Data were collected on the reporting of the following aspects of embryo transfer procedures: methods, blinding, standardization, ease of embryo transfer and performer. It was recorded whether the study’s main subject was related to embryo transfer technique or not. The following data on the kind of publication and study characteristics were collected and treated as categorical variables: article length (full/ short), patient population (general/speciﬁc, e.g. whether the patient had polycystic ovary syndrome or were low responders), pregnancy as main outcome (yes/no), positive outcomes (yes/no), multi-centric study (yes/no), trial registration (yes/no) and academic setting (yes/no). The journal’s impact factor (Journal Citation Reports ®, Thomson Reuters, 2011) was also treated as a categorical variable, dividing the articles into two groups (impact factor less than 3, and impact factor 3 or over). All data were collected by means of a dedicated digital form and temporarily stored on an online database created through the free Google Drive platform (Gambadauro and Magos, 2008). Descriptive statistics were used to calculate the frequencies of different embryo transfer methods reporting. Comparative analyses by bivariate and multivariate statistics were performed after excluding articles whose subject was the embryo transfer procedure itself. Fisher’s exact or chisquared tests were carried out as appropriate to measure the association between different variables and the description of embryo transfer methods. A multivariate analysis with logistic regression was used to control for confounding and identify the odds ratio (OR) and 95% conﬁdence interval (CI) for factors independently related to embryo transfer methods reporting. The same calculations were also repeated with the blinding of the embryo transfer performer as dependent variable. P < 0.05 (two-tailed) was considered statistically signiﬁcant. The Statistical Package for Social Sciences (SPSS, IBM Corp., USA) for Mac OSX was used for statistical calculations.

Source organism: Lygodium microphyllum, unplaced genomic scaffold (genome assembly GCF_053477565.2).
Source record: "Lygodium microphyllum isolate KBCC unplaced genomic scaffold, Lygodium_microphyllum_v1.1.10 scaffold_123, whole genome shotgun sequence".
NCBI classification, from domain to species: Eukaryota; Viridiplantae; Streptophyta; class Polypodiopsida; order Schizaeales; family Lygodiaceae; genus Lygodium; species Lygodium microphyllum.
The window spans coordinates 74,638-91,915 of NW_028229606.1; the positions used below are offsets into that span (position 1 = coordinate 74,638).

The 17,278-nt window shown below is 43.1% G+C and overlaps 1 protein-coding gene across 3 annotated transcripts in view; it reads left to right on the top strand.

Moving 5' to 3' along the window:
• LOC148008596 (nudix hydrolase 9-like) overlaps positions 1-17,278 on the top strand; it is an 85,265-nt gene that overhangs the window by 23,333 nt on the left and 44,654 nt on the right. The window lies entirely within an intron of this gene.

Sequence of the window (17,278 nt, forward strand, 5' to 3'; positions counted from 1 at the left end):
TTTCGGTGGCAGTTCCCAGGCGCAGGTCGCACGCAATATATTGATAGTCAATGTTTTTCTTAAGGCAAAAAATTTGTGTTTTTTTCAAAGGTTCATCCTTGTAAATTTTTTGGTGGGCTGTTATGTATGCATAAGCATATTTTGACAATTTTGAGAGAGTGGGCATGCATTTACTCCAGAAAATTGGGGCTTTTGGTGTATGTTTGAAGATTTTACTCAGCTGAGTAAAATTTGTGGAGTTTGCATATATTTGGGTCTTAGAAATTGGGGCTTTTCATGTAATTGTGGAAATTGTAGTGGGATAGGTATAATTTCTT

Reporting of embryo transfer methods in IVF research
Table 1 Source journals for articles included in the present study. Journal Fertility and Sterililty Human Reproduction Reproductive BioMedicine Online Journal of Assisted Reproduction and Genetics Gynecological Endocrinology Archives of Gynecology and Obstetrics European Journal of Obstetrics & Gynecology and Reproductive Biology European Review for Medical and Pharmacological Sciences The Journal of Reproductive Medicine Othersa Total
28 5 6
28 6 4
56 11 10
45,90 9,02 8,20
Journals contributing two articles or less to this study.